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Dassault Aviation hands over first Rafale multirole fighter to India

08 October 2019
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France’s Dassault Aviation has handed over the first of 36 Rafale multirole fighter aircraft that New Delhi ordered in September 2016 for the Indian Air Force (IAF) for EUR7.9 billion (USD8.71 billion).

Dassault Aviation handed over the first of 36 Rafale multirole fighters on order for the Indian Air Force in a ceremony held on 8 October at the company’s facility in Bordeaux-Mérignac. (Dassault Aviation/S Randé)Dassault Aviation handed over the first of 36 Rafale multirole fighters on order for the Indian Air Force in a ceremony held on 8 October at the company’s facility in Bordeaux-Mérignac. (Dassault Aviation/S Randé)

Indian Defence Minister Rajnath Singh officially accepted the aircraft in a ceremony held at Dassault’s assembly facility in Bordeaux-Mérignac on 8 October that coincided with the Hindu festival of Dussehra and the 87th founding anniversary of the IAF.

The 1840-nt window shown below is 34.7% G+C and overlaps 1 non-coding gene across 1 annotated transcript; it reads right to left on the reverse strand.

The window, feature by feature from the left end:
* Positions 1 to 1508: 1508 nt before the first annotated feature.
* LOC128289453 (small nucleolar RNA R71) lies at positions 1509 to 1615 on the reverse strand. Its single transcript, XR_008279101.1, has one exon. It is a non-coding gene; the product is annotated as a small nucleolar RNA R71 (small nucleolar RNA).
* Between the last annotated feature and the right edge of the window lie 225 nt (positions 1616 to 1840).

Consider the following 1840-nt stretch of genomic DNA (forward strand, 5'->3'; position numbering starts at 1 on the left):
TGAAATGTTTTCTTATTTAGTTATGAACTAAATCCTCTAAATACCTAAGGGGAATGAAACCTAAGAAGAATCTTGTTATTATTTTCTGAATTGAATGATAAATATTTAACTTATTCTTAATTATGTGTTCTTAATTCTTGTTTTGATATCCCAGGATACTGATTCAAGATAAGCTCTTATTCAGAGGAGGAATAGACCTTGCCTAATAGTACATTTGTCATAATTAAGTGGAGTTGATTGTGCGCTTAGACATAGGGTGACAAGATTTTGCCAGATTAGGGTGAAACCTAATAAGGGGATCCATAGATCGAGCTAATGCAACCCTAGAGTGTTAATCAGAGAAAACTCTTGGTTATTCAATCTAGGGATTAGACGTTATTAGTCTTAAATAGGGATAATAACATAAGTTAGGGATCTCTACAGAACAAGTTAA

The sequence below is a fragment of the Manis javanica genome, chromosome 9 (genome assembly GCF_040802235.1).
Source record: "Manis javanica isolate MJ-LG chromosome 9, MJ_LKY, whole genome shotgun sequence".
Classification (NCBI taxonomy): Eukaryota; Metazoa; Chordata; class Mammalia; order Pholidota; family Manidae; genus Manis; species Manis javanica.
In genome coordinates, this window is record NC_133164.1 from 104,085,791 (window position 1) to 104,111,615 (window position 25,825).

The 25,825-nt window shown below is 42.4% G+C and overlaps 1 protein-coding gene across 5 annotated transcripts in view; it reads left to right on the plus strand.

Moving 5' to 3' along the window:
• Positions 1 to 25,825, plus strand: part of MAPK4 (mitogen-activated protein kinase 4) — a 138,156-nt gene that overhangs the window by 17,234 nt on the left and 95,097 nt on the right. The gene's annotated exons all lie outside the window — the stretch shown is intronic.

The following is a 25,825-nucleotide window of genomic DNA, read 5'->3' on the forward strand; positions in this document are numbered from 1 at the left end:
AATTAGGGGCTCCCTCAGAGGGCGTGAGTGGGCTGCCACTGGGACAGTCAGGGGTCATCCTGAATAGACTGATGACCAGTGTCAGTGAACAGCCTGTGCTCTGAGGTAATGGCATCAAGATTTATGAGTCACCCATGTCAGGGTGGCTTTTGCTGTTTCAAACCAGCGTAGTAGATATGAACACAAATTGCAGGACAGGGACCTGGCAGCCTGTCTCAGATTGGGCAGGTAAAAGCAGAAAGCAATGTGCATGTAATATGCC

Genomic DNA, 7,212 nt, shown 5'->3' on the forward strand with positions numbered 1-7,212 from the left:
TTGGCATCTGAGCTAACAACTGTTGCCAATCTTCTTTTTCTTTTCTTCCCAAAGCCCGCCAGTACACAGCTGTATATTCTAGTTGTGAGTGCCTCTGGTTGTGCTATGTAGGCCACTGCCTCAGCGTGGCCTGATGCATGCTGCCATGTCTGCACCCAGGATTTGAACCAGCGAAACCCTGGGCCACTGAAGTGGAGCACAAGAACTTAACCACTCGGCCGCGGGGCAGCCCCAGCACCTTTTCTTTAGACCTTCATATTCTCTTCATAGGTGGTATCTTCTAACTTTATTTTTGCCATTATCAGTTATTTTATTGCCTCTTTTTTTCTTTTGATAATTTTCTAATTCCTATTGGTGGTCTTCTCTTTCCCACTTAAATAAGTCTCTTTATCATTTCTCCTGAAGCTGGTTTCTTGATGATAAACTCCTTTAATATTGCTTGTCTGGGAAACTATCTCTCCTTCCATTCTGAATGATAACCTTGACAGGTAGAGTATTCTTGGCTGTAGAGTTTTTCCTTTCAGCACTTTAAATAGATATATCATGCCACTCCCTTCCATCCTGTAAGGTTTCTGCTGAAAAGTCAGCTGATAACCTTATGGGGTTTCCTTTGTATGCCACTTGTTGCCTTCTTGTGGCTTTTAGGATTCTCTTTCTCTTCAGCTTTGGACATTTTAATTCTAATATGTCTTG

Singh said that the new twin-engined aircraft will enhance the capabilities of the IAF, adding that New Delhi’s procurement of the Rafale “will go a long way in strengthening strategic ties between India and France”.

The minister, who had held talks with French President Emmanuel Macron earlier that day, also thanked the French government for providing support and training to IAF pilots.

The aircraft, which bears tail number RB 001, is expected to arrive in India in May 2020 as part of a first batch of four Rafales that will be ferried to Ambala Air Force Station (AFS) for induction into the IAF’s 17 ‘Golden Arrow’ Squadron, which was formally reinstated on 10 September, about eight years after it was decommissioned following the retirement of its Soviet-era MiG-21 aircraft.

Before arriving in India the Rafales will be flown by IAF pilots in France for at least 1,500 hours as part of the testing and acceptance process.

While one Rafale squadron of 18 fighters, including four dual-seat trainers, will be based at Ambala AFS near India’s border with Pakistan, the second one, which will have a similar configuration, will be stationed at Hasimara AFS in northeastern India near the country’s disputed border with China. These aircraft are set to be inducted into the IAF’s 101 ‘Falcons’ Squadron, which is also set to be reinstated.

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